Swedish House Mafia’s Antidote was rattling the windows.
Scantily dressed women and men were panting and bouncing with the beat, their muscles gleaming. A girl who looked like a Nike commercial stood at the front, bobbing her head and punching the air in time with the music. The message was clear: get moving or get the fuck out.
Not your typical aqua aerobics vibe.
You probably wouldn’t think it to look at me, but I’ve done some serious time on the aqua aerobics circuit — although it’s the most aggressively stupid-looking thing I’ve ever done, it can be a blast.
But a lot of the classes are about what you’d expect: oldies with a moderate beat and light exercise so that you don’t tire out the ladies who were having malts with their steadies when the songs first came out.
And while that can be kind of fun, you don’t see people get super jazzed about it. But Chevon’s class is totally different. Where other people are almost apologetic for their classes (exercise lite for the oldies, to the oldies!), Chevon takes no prisoners. She took a class that’s traditionally seen as a lame duck retirement home activity and did it her style, blowing out the windows and taking no shit.
And not only does it make for a damn fine workout, but a lot of people love it and come to her classes specifically. A few people are offended by the swear words in the songs, and a few got miffed and left when they realized that they couldn’t keep their bouffants dry and do a workout in a pool at the same time, but she doesn’t change it because she knows that a lot of people come just for her and her style.
OK, but why am I telling you about my workouts?
Turns out that the same principles that Chevon uses to make her aqua aerobics classes awesome work for writing too.
Having a bold, authentic voice will do amazing things for your business.
It’s not only attractive as hell — a genuine, clean, human choice in a world of business-speak blah can’t help but attract people — but it also attracts the type of people you want and get rid of the ones that you don’t want.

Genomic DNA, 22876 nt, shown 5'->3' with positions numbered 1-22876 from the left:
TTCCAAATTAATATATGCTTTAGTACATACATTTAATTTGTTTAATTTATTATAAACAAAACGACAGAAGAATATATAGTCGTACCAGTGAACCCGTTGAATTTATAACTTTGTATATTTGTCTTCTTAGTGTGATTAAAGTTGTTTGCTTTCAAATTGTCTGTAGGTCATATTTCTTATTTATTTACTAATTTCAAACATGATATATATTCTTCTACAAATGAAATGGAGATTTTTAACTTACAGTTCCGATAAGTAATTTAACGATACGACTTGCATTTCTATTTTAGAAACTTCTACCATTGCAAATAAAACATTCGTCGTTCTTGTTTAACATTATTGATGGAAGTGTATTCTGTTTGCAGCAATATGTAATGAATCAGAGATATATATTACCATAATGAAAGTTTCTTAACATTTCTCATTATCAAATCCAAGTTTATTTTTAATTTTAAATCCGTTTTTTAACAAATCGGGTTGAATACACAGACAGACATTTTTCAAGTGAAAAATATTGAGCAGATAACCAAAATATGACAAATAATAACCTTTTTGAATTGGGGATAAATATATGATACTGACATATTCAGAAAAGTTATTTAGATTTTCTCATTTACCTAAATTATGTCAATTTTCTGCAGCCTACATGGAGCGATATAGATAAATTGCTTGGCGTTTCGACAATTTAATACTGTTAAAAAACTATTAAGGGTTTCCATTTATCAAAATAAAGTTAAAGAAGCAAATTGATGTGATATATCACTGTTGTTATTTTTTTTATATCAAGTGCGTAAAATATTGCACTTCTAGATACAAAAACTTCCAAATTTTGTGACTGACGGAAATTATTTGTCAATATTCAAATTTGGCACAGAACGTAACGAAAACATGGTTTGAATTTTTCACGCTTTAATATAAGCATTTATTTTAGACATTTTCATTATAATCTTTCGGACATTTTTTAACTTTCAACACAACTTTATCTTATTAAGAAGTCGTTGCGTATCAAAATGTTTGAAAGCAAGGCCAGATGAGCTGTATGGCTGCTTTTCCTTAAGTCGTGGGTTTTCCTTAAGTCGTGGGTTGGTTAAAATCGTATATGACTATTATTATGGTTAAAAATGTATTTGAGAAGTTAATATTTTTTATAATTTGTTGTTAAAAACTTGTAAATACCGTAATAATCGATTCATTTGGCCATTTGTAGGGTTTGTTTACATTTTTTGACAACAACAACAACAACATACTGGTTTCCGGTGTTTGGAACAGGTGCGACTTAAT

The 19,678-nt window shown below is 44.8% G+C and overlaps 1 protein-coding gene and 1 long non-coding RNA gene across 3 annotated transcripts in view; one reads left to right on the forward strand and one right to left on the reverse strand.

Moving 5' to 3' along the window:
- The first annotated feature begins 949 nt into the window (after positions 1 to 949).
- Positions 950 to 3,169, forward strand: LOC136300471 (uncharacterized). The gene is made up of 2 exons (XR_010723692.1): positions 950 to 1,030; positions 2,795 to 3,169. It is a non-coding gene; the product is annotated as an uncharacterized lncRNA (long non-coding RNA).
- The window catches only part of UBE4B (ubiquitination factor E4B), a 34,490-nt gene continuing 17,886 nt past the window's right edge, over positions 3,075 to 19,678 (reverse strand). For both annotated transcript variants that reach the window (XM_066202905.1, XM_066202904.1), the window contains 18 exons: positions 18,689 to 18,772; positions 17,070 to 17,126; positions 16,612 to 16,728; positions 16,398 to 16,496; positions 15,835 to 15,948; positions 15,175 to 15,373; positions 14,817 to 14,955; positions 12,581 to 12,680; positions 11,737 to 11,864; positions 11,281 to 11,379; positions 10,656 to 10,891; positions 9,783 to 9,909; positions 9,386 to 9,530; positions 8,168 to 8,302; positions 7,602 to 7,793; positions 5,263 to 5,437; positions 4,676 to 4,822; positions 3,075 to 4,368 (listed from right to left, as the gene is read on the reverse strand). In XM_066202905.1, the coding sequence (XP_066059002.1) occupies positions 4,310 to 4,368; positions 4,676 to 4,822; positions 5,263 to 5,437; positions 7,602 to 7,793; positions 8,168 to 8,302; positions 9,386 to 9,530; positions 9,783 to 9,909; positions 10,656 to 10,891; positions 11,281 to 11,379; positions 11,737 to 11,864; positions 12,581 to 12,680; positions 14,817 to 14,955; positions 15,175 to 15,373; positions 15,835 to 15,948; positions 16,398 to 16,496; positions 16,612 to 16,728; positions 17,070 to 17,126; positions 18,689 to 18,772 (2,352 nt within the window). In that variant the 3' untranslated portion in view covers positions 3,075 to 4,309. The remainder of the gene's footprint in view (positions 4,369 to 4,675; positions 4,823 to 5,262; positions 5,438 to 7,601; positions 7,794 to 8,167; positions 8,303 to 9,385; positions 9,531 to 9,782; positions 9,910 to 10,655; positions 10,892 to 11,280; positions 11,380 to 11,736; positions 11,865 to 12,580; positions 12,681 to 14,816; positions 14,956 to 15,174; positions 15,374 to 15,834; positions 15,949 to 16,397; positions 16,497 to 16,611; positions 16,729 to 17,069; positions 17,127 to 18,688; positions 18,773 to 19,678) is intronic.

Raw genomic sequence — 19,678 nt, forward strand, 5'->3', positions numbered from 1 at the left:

It’s so tempting to tone things down, to wait until you get a little more experience before you speak out, to apologize when people get their virtual poodle curls wet — but that’s a death sentence. People will grind you down and chip away at you until you’re nothing more than a mediocrity if you let them.
But if you stand up and refuse to apologize for your work and your voice, you can develop a following, people who come just to hear you because of who you are and what you represent to them. So how do you do this? First, you have to understand your voice and the way that your readers need to hear it. (Which is where I come in.)
But even if you know your voice inside and out, you can’t just let it float. You have to actively fight the boring, the mediocrity.
(AKA cliches, editors with more red ink than sense, the feeling like you’re doing it wrong, the temptation to copy someone else who looks like they’re rocking it). There’s always going to be someone who thinks you should be a little louder, or a little quieter, or a little less sweary, or a little more something.
Don’t buy it. You’ll end up whittling your voice and what you’re saying down into some bland, boring pablum that any automaton could pop out. It’s your writing, not theirs, so any backseat drivers can either fall in line or get the hell out.
Remember: You don’t have to do it because somebody else does it. You don’t have to think it because somebody else thought it. You don’t have to believe it because somebody else said it (even if it was Seth Godin.)
It’s your writing, your business, your life. But whatever you do, you sure as hell better be doing it your way and your way alone, because if you’re not turning some people off, then chances are you’re not turning anyone on either.
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